It had been a long day. We had started in Umbria and had visited Cortona and Montepulciano, enjoying these small hill villages, and looking at options for staying the night. But we kept going, driving past Siena because we were not in the mood to navigate our way through a city to find accommodation, and I had set my heart on staying in a hill town. San Gimignano didn’t seem too far on the map, and so on impulse we headed there. Hidden away in the Tuscan countryside in November, we drove through green fields, golden autumn colours, and the ubiquitous dark spruce trees curving up the rolling hills. We rounded a bend, and suddenly there it was. Impossible to miss, and impossible to mistake for any other village in Italy, or the world. Reading about it hadn’t prepared me for its towers. I’d expected one or two small towers, but not this!
We found a car park under the town wall, and walked up into the town, through the wall gates and, so it felt, through time. The streets were narrow and cobbled and wound their way up the hill towards the church and the square. It was late in the season too, and so we easily found a room in a hotel just inside the walls. The next morning, we descended the stairs and said to the proprietors, can we stay another night? We ended up staying four nights, using it as a base for our explorations of western Tuscany. We found it hard to tear ourselves away. After all, this was the view from our room. This is where we sat and read, and looked out as we were resting before or after a busy day of sightseeing. If I could have a flat with this view, I think I could retire there forever.
The towers were constructed from the 11th century, controlling families competing with each other to build more impressive towers to showcase their wealth and power. In all, 72 towers once stood, but only 14 remain. It is possible to climb to the top of the tower (the Torre Grossa) in the Palazzo del Popolo (People’s Palace), and I was looking forward to the views from the top. So we set off, tramping up the old, worn, stone steps eagerly. But then they disappeared, replaced by modern wooden steps, each stair treacherously open like a ladder, and I was hit with my fear of heights and the irrational sense that my feet would rebel and somehow slip through the stairs, pulling my body through (as if it would fit) and plummeting to the stone floor below. So the photographs of the spectacular views from the top are courtesy of my husband, not his embarrassed and disappointed wife, who lives in hope that one day she’ll conquer her fear of heights.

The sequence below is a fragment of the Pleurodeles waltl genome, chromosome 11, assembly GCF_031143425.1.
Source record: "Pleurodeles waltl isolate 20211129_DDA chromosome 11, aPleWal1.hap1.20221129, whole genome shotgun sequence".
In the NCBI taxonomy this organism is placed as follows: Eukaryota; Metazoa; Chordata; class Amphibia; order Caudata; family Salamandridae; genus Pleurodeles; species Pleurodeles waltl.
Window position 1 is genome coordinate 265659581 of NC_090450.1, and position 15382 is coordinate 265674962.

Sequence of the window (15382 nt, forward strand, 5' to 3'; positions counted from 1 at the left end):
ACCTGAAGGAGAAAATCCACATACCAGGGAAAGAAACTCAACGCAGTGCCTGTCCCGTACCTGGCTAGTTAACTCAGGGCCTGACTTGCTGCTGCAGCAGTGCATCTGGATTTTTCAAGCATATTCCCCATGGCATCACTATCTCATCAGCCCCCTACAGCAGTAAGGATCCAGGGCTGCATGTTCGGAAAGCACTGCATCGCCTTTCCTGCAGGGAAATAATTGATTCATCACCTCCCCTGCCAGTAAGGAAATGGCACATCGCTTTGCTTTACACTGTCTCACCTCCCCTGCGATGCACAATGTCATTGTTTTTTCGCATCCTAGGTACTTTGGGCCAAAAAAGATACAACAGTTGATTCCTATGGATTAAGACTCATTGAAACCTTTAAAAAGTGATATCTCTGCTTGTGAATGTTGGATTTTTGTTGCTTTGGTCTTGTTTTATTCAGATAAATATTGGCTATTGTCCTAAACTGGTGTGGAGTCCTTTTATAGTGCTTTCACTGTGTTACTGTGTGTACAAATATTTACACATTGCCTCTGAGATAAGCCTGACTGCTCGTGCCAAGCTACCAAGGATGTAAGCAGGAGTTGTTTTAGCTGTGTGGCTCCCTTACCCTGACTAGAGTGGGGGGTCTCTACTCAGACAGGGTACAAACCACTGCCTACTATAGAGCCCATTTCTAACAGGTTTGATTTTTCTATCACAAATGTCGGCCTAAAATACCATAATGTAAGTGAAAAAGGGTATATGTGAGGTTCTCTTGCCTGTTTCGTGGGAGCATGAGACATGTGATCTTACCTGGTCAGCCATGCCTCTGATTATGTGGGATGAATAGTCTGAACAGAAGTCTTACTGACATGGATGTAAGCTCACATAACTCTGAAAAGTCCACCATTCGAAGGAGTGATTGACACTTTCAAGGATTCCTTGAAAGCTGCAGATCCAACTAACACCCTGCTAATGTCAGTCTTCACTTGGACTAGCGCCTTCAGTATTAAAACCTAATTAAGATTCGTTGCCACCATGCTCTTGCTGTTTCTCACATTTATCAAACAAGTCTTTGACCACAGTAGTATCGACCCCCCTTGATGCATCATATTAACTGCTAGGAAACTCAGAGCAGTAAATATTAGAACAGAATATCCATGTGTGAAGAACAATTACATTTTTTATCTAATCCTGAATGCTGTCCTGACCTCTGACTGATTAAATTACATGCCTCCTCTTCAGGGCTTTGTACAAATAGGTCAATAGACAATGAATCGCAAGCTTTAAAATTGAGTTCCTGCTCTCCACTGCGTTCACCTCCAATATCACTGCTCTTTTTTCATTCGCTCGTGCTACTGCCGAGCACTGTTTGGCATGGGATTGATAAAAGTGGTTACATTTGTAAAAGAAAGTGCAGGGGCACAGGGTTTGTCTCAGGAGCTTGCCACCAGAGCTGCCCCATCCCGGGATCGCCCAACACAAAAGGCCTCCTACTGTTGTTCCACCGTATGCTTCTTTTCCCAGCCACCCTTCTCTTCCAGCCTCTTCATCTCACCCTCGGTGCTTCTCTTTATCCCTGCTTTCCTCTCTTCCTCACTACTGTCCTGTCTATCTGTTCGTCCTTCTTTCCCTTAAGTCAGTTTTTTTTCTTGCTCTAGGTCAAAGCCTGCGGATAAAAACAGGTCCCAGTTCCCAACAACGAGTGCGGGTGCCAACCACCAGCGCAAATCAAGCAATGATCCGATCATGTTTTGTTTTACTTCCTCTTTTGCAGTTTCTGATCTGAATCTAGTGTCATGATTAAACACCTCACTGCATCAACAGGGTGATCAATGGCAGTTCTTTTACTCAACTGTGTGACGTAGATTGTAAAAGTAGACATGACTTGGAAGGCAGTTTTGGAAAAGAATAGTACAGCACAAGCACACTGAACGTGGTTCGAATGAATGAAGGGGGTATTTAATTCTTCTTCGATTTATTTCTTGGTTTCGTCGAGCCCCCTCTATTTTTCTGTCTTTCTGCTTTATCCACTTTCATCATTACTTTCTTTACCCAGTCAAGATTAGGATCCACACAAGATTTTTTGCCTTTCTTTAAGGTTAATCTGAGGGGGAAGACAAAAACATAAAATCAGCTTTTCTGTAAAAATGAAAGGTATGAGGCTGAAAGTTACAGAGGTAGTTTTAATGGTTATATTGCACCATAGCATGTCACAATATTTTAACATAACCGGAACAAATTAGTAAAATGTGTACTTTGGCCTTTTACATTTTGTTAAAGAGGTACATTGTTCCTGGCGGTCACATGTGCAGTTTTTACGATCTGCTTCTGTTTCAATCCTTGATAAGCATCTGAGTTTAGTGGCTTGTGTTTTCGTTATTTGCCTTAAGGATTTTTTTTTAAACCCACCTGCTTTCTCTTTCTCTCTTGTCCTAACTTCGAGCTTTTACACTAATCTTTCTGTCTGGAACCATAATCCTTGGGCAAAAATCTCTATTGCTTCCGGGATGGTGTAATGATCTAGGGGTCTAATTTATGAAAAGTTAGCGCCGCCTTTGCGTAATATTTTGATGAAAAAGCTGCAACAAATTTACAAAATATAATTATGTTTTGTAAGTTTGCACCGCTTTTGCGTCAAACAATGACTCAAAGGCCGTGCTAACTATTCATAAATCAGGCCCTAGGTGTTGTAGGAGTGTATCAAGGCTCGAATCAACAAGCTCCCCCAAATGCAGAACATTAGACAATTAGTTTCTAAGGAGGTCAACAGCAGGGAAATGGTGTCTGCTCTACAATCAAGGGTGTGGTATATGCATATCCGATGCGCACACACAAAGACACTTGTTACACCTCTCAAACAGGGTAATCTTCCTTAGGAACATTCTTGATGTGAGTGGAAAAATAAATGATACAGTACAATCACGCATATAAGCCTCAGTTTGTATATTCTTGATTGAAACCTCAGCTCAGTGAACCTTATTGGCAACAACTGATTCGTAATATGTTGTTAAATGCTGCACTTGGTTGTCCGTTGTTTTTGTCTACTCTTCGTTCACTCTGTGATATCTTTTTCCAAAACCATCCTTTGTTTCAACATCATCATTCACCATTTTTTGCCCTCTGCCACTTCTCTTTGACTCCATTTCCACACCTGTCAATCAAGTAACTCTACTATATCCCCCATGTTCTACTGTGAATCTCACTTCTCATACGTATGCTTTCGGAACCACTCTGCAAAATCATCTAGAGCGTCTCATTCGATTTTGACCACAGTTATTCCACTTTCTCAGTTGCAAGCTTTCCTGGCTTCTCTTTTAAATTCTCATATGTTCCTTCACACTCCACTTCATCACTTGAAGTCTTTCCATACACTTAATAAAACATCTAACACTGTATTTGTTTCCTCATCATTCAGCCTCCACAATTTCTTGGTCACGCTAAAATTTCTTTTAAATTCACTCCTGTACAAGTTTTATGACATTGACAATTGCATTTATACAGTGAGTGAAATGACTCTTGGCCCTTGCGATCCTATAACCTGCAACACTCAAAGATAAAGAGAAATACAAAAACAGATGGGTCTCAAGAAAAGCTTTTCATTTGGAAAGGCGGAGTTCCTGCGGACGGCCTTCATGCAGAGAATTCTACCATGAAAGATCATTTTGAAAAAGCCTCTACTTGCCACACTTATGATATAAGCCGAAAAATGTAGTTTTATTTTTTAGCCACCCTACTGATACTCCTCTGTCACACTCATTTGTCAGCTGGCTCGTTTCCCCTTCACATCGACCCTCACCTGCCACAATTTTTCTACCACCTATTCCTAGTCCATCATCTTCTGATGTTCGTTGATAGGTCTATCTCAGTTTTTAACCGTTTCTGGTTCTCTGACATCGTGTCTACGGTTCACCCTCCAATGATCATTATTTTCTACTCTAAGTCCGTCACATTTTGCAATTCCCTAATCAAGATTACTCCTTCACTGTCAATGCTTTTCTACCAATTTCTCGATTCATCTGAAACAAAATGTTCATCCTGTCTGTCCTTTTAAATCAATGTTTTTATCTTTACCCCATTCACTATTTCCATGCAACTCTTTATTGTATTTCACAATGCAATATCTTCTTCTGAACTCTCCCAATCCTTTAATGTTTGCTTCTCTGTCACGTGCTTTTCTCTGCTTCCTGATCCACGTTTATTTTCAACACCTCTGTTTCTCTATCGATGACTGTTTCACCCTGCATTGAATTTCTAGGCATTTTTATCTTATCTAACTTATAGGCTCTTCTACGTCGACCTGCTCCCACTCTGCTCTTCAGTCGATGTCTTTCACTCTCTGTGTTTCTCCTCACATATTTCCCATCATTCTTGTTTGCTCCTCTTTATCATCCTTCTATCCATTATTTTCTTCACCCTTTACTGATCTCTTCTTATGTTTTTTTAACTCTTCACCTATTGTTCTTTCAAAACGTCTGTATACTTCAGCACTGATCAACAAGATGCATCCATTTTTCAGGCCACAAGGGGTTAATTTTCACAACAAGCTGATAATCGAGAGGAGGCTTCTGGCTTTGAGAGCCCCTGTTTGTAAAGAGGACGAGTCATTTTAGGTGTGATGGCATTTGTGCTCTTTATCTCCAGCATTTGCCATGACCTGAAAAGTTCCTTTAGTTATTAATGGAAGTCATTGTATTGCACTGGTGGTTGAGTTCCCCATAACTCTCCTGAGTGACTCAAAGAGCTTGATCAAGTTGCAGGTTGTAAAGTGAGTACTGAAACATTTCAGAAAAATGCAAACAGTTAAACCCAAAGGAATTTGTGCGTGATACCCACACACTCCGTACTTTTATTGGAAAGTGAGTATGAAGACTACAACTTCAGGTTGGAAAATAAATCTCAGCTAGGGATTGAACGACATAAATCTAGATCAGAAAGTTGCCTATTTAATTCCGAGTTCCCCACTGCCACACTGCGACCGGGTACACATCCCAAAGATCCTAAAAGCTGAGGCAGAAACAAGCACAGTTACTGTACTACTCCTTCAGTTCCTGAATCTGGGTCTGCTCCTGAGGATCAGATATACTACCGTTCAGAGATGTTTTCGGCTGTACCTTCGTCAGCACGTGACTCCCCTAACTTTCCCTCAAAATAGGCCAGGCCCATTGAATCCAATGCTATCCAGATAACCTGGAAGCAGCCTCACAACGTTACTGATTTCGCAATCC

San Gimignano was a great place to stay. At the end of the day, when the tour buses from Siena and Florence had left, the streets were reclaimed by the locals, promenading arm in arm, children running, friends and family meeting and chatting. Even in the chilly November air, there was a sense of peace and happiness on these medieval stone streets. During the day was another matter, as hordes of tourists descended on the town. So that’s when we left to explore Tuscany.
On our first day out, we visited Poggibonsi, a tiny and enchanting walled village just off the motorway from Siena, and a lot of fun to say. We then drove on to the traffic chaos of Siena which shall remain as another S for another run through the alphabet.
Another day we drove south through golden autumn colours, a real treat to New Zealanders who are more accustomed to evergreen forests. We stopped at the San Galgano ruined abbey, now inhabited by many stray cats, before finishing at Montalcino, a medieval stone village perched on a hill surrounded by miles and miles of vines. Montalcino is of course, the home of the famous Brunello wines. We had already realised that we couldn’t afford them on most restaurant wine lists, as they were four times the price of what we had been drinking. So we decided to taste them more affordably by glass in the Enoteca La Fortezza – the wine shop set in the fortress – accompanied by some olives, salami, cheese and bruschetta. Montalcino’s setting and wine still call to me, and I hope one day to return, to explore the region and its wines on a more leisurely timetable.
In November, as a cold snap passed through Europe, we spent our nights eating hearty meals in cosy restaurants, although the wild boar my husband was keen to try was out of season, much to his disgust. We couldn’t linger in the squares or outdoor cafes, and even the gelato stand in the main square was closed, to my disappointment. (It’s never too cold for gelato!) A quiet, warm summer evening in the square with a gelato (or enjoying a local wine) sounds like a very good reason to revisit to San Gimignano.